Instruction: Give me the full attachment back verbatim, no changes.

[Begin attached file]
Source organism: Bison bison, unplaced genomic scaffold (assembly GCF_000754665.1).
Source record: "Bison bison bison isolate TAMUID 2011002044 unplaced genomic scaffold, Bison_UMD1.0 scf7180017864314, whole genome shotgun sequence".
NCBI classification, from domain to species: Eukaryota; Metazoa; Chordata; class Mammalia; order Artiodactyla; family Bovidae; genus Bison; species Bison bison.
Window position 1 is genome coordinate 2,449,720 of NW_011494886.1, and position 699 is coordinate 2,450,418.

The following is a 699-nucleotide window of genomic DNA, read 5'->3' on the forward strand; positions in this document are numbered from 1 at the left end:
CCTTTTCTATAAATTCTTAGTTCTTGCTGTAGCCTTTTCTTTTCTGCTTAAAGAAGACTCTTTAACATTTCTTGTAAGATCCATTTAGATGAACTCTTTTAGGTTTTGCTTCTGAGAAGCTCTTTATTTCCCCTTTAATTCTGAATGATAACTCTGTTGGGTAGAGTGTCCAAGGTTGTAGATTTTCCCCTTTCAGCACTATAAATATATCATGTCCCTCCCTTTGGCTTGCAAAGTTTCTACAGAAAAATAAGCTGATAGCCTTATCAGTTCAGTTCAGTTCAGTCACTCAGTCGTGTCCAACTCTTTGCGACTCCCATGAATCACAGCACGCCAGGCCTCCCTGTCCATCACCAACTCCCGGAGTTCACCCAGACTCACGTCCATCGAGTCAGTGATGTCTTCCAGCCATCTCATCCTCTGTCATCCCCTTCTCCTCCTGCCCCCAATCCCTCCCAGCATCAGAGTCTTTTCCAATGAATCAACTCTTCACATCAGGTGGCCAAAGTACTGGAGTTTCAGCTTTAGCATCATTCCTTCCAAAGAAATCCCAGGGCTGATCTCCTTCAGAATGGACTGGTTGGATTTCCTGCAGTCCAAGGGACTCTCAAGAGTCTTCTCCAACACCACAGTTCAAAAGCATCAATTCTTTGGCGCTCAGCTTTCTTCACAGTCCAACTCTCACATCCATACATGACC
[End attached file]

Source organism: Bison bison, unplaced genomic scaffold (assembly GCF_000754665.1).
Source record: "Bison bison bison isolate TAMUID 2011002044 unplaced genomic scaffold, Bison_UMD1.0 scf7180017864314, whole genome shotgun sequence".
NCBI classification, from domain to species: Eukaryota; Metazoa; Chordata; class Mammalia; order Artiodactyla; family Bovidae; genus Bison; species Bison bison.
Window position 1 is genome coordinate 2,449,720 of NW_011494886.1, and position 699 is coordinate 2,450,418.

The following is a 699-nucleotide window of genomic DNA, read 5'->3' on the forward strand; positions in this document are numbered from 1 at the left end:
CCTTTTCTATAAATTCTTAGTTCTTGCTGTAGCCTTTTCTTTTCTGCTTAAAGAAGACTCTTTAACATTTCTTGTAAGATCCATTTAGATGAACTCTTTTAGGTTTTGCTTCTGAGAAGCTCTTTATTTCCCCTTTAATTCTGAATGATAACTCTGTTGGGTAGAGTGTCCAAGGTTGTAGATTTTCCCCTTTCAGCACTATAAATATATCATGTCCCTCCCTTTGGCTTGCAAAGTTTCTACAGAAAAATAAGCTGATAGCCTTATCAGTTCAGTTCAGTTCAGTCACTCAGTCGTGTCCAACTCTTTGCGACTCCCATGAATCACAGCACGCCAGGCCTCCCTGTCCATCACCAACTCCCGGAGTTCACCCAGACTCACGTCCATCGAGTCAGTGATGTCTTCCAGCCATCTCATCCTCTGTCATCCCCTTCTCCTCCTGCCCCCAATCCCTCCCAGCATCAGAGTCTTTTCCAATGAATCAACTCTTCACATCAGGTGGCCAAAGTACTGGAGTTTCAGCTTTAGCATCATTCCTTCCAAAGAAATCCCAGGGCTGATCTCCTTCAGAATGGACTGGTTGGATTTCCTGCAGTCCAAGGGACTCTCAAGAGTCTTCTCCAACACCACAGTTCAAAAGCATCAATTCTTTGGCGCTCAGCTTTCTTCACAGTCCAACTCTCACATCCATACATGACC